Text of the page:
Chamber reports ‘glimmers of hope’

6 mins read

By Mindy Lucas

Businesses on hold or closed. Revenue impacted. Owners frustrated with the loan or recovery assistance process.

Findings from a recent survey conducted by the Beaufort Regional Chamber of Commerce paint a grim picture no doubt about it, but dig a little deeper and there are also ‘glimmers of hope,’ says Chamber President and CEO Ian Scott.

“Uncertainty is still kind of ruling the day,” Scott said recently by phone about the report released earlier in the month showing the impacts of COVID-19 on the chamber’s members.

“That said, I feel there is confidence building among all of our businesses and many of the fundamentals are still strong in our economy. The pain is acute, but there are still some ‘glimmers of hope,’” he said.

The survey was conducted at the height of the state-ordered closings from the pandemic, from April 21 through May 2 and a report on its findings was released on May 4.

Key findings showed that:

• 89 percent of respondents report revenue impact, 80 percent report operational impact. 

• Decrease in customers/orders is the most cited impact. 

• Roughly half of respondents have reduced staffing capacity. 

• The majority of respondents are confident that their business will survive, though the near term remains unclear. 

For a greater understanding of what findings like “operational impact” mean, Scott said it helps to have anecdotal information to go along with the survey as well.

That insight has come through conversations he and his staff have had with chamber members, he said.

For instance, operational impact can cover a range of impacts depending on the type of business. For some, that means a forced closure impacted the ability to serve customers, while for others that may mean supply chain distribution problems or a decrease in orders. And of course, all of those issues impact a business’ ability to make money, Scott said.

In addition, the effects are widespread and can vary. For instance, despite the closings, not all retail businesses have suffered.

“Grocery retailers have been, in some cases, busier than they’ve ever been,” he said, adding that those businesses, however, may be dealing with other issues such as changing procedures or store policies in an attempt to keep employees safe.

“Whereas with downtown businesses, it may be about getting customers to feel comfortable to come back out again,” he said.

Businesses such as restaurants, for instance, have only recently been allowed to re-open after having been shut down since mid-March. Retail and other businesses deemed “non-essential” have also begun the re-opening process.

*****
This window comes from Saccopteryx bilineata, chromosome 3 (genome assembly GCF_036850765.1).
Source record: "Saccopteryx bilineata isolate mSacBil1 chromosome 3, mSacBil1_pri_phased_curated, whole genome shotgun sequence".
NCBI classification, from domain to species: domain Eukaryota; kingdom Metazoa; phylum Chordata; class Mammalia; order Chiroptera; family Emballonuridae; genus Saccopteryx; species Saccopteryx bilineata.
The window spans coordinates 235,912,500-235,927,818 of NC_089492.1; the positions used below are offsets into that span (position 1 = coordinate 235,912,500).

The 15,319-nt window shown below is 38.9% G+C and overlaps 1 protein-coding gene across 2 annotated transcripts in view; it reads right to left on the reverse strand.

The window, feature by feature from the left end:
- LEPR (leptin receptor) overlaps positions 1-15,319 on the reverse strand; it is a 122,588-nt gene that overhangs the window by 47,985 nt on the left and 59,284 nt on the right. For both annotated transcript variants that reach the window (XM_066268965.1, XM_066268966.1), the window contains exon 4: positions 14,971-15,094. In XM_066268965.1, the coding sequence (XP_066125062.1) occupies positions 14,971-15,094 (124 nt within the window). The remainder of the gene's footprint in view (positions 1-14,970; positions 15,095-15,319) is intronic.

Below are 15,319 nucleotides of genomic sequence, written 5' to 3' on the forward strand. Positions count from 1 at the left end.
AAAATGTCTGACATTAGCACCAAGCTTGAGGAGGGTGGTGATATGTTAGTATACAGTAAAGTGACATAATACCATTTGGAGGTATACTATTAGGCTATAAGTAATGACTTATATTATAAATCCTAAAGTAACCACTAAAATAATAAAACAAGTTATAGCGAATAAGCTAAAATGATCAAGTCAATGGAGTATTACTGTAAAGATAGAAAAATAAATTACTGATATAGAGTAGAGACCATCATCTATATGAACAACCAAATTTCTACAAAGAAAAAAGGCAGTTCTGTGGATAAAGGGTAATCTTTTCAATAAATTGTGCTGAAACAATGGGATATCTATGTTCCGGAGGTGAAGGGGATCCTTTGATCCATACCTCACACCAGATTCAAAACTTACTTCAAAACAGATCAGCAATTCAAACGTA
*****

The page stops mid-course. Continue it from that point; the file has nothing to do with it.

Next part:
Another key finding from those surveyed highlighted the frustration business owners felt in trying to apply for financial assistance at the onset of the closures.

Some 83 percent of respondents applied for assistance through the U.S. Small Business Administration including the Paycheck Protection Program, Economic Injury Disaster Loan program or both and multiple members reported frustration and delays with processing those applications for loans or financial assistance.

While the survey’s sample size was a little small and therefore that percentage could have been a little lower in reality, Scott said it was fair to say lots of businesses had been critical of the process.

“The clarity, the speed and processing, all of those haven’t been seamless we certainly detected,” he said.

Since then, however, members have reported some progress in receiving assistance through these programs, particularly with the Paycheck Protection Program which initially ran out of money before funds were added. 

There’s also been some movement in the backlog of unemployment claims that were initially going unaddressed. The numbers of those too have begun to diminish, Scott said.

Still, there remains much work to be done, he cautioned. 

In addition to outlining the immediate and critical needs of businesses, the chamber is working with its various partners, such as the city, county, Beaufort Memorial Hospital, DHEC, the Governor’s office and the Centers for Disease Control to identify ways to help businesses and residents.

The chamber has also rolled out a new webinar series featuring guest speakers from a variety of industries or backgrounds. And, he said, these partners are all still looking at the process for re-opening while also noting the importance of avoiding a ‘significant transmission of the disease’ to the community.

“Which is why it’s important for everybody to have policies in place – policies for mitigating the contracting of the disease – and then follow those policies,” he said.

To read the full report visit

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